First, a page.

The black-white gap in basic premarket
skills remains a factor of racial inequality in earnings (1).
When blacks and whites have the same twelfth grade test scores,
blacks are more likely than whites to complete college (2).
Similarly, adequate schooling remains an obstacle for the progress of
Latina/os. Therefore, if the American ‘creed of equal opportunity’
is to be inclusive of all groups, then factors that permit individuals
to fully participate in American life must be unrelated to race.
Reducing the racial achievement gap seems to be the best first step for
attaining racial equality and realizing the democratic values U.S.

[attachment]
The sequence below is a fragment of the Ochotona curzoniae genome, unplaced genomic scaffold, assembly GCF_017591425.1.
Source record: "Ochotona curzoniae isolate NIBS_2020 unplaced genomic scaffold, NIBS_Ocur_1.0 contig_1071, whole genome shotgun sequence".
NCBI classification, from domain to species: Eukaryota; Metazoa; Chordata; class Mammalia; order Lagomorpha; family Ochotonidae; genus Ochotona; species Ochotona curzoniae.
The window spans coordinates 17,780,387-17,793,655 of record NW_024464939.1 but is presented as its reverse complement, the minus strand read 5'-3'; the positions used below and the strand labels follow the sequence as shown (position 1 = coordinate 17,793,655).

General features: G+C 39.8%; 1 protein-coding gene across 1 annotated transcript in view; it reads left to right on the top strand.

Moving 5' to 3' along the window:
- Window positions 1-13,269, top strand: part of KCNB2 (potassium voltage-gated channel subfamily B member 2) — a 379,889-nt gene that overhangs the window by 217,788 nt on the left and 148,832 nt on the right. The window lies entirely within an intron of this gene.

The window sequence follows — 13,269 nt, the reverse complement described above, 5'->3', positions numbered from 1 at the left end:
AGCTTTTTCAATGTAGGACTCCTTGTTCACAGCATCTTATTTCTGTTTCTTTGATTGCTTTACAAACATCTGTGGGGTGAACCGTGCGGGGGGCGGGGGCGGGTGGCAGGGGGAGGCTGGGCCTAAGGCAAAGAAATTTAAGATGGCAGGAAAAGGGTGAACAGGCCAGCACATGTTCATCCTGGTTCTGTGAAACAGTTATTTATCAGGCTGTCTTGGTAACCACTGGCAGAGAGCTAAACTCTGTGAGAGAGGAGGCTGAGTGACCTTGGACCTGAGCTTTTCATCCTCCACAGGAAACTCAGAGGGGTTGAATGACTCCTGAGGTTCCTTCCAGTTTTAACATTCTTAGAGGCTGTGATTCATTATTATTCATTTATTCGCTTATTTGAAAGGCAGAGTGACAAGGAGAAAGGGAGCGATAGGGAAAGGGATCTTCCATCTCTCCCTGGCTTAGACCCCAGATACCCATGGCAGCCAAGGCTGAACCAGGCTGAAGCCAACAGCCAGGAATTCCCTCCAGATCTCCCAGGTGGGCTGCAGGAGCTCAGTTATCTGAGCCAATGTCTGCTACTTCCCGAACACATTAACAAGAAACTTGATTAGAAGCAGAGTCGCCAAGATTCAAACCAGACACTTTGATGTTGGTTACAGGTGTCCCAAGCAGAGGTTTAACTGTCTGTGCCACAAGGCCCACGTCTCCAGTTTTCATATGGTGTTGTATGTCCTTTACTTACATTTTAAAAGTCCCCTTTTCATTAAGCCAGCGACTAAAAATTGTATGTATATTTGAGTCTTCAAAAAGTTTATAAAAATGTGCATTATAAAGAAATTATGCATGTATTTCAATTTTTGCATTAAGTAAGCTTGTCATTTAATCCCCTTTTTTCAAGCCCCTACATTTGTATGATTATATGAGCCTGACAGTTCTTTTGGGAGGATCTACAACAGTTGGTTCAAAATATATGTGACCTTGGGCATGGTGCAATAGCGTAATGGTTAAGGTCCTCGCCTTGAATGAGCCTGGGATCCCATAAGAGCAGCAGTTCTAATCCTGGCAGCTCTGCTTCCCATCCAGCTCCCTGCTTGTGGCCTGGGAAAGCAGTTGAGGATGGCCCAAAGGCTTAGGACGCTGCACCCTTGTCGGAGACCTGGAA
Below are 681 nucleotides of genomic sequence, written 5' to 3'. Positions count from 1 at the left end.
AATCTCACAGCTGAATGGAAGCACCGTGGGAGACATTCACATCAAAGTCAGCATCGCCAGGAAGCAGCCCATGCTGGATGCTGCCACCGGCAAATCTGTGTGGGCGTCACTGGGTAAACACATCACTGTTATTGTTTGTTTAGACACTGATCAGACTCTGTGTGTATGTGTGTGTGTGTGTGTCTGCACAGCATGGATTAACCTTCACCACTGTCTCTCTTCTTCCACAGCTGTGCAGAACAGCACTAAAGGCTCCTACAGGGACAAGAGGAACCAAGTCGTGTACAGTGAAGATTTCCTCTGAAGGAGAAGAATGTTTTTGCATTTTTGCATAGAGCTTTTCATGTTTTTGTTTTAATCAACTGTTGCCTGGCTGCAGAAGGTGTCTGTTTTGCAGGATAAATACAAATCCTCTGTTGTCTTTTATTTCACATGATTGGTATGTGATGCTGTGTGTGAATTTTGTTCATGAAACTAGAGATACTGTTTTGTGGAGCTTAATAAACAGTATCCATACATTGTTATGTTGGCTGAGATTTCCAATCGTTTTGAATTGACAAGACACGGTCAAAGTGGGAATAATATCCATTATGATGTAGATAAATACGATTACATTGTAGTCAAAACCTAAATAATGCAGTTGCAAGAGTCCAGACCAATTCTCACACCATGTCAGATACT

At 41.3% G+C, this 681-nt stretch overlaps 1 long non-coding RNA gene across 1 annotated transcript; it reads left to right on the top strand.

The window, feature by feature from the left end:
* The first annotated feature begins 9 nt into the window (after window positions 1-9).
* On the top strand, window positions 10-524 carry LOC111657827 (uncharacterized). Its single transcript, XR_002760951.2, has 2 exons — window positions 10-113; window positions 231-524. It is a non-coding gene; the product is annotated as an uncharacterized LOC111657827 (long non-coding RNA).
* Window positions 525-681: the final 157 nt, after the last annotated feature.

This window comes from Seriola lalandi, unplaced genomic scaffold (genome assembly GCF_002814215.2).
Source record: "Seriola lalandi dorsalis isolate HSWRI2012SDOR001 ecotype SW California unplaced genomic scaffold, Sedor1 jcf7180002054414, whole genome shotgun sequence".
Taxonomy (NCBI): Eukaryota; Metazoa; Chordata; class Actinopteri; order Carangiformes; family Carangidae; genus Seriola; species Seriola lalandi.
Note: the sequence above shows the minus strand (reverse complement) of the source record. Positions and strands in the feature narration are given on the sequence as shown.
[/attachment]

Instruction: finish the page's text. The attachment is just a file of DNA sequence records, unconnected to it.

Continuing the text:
laws/policies strive to achieve.
The achievement gap may now lead to
even greater racial disparity on many life-chance outcomes due to
antiaffirmative- action initiatives. Proposition 209 banned the
use of race in student admissions to attain diversity in public
institutions in California. Hopwood v. Texas (78 F.3d 932
Fifth Circuit 1995) led to the same ban in both public and private
institutions throughout Texas, Louisiana, and Mississippi. Since
affirmative action is limited to the most selective 20 percent of
four-year institutions (11), fewer blacks and Hispanics may gain
admission to flagship universities, which has occurred in both
California and Texas (12). Many private-sector employers also use
standardized tests for the hiring, placement, and promotion of
employees. Hedges and Nowell (13) write “if very high scores are
needed to excel in a field, or if gatekeepers believe that this is so,
the fact that whites are ten to twenty times more likely to have high
scores makes it almost impossible for blacks to be well represented in
high-ranking positions” (p. 167) (Click
here to see numbered references).